It was in this area that I spotted a Peregrine Falcon sitting in a tree.
There were a number of buildings, like restrooms, camp store, etc., but all were torn down. I think a big piece of it is buried by the Parkway.
The Long Path comes out on Palisades Avenue and continues north. To the right is the start of the yellow-blazed Dyckman Hill Trail, which starts down the Palisades to the Englewood Boat Basin This was as far north as we would go today and were now approximately at the halfway point.
We walked down the hill on the sidewalk, following the yellow blazes. In 1912 the Interstate Commission first proposed a road from the “top of the Cliffs at the head of Palisades Avenue at Englewood, running down the face of the Palisades” to Englewood Landing to connect with a ferry that would cross the river from the base of Dyckman Street in Manhattan.
In 0.4 mile, the Dyckman Hill Trail descends 340 feet to the Englewood Boat Basin.
Known as Dyckman Hill Road, this steep and winding section of the Drive follows a carriage road, which had in turn been built around 1870 for the Palisades Mountain House, a grand hotel on the summit (the Mountain House burned down in 1884). Workers spent two years widening and improving the old road, cutting into the cliff face, building the tall gray stone walls alongside the roadway.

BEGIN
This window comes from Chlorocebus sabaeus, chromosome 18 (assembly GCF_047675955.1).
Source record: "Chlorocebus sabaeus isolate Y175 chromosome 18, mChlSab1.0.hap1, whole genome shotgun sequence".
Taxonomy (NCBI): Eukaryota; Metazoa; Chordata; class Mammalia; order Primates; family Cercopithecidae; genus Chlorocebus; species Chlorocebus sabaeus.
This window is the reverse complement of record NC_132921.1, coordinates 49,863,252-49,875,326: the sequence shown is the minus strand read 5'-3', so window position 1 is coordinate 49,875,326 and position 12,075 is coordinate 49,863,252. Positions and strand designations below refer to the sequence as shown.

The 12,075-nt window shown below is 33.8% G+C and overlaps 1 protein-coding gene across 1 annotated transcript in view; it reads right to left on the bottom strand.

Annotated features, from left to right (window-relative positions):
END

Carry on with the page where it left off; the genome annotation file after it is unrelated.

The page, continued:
Just beyond a waterfall on the right, the yellow blazes turn left and descend stone steps,
passing by another waterfall
and then going through an underpass beneath the entrance road.
The Dyckman Hill Trail then turns right and continues to descend on stone-paved switchbacks and stone steps.
Caution should be exercised in this area, as the stone paving may be uneven, and the route may be slippery when wet or covered by leaves.
At the base of the descent, we followed the road towards the river. The Dyckman Hill Trail ends near the river, at the Englewood Picnic Area.
We sat at a picnic table, relaxing and enjoying the warm January weather. To the south, we had a nice view of the George Washington Bridge and the Manhattan skyline just beyond.
Aptly named, the Shore Trail runs along the edge of the Hudson River.
The Shore Trail passes numerous small beach areas along the way that make great places to stop and take in the scenery.